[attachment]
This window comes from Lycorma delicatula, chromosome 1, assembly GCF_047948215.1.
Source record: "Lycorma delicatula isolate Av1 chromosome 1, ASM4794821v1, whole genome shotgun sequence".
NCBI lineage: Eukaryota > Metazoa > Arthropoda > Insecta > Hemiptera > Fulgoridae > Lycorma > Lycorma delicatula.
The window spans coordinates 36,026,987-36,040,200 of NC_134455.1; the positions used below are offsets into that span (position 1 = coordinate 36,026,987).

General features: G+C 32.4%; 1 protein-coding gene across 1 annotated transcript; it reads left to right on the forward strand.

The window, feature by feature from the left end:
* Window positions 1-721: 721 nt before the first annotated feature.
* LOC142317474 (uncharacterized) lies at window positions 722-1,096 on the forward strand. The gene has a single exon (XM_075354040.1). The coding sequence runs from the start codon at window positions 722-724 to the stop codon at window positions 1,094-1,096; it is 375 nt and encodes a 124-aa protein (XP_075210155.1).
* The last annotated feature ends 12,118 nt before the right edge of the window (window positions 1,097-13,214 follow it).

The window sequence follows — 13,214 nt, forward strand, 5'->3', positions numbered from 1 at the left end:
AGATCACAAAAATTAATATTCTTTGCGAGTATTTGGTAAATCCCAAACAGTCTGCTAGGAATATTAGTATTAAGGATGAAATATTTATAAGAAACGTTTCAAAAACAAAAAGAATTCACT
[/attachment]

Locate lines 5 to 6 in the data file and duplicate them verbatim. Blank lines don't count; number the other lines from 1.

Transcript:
General features: G+C 32.4%; 1 protein-coding gene across 1 annotated transcript; it reads left to right on the forward strand.

The window, feature by feature from the left end: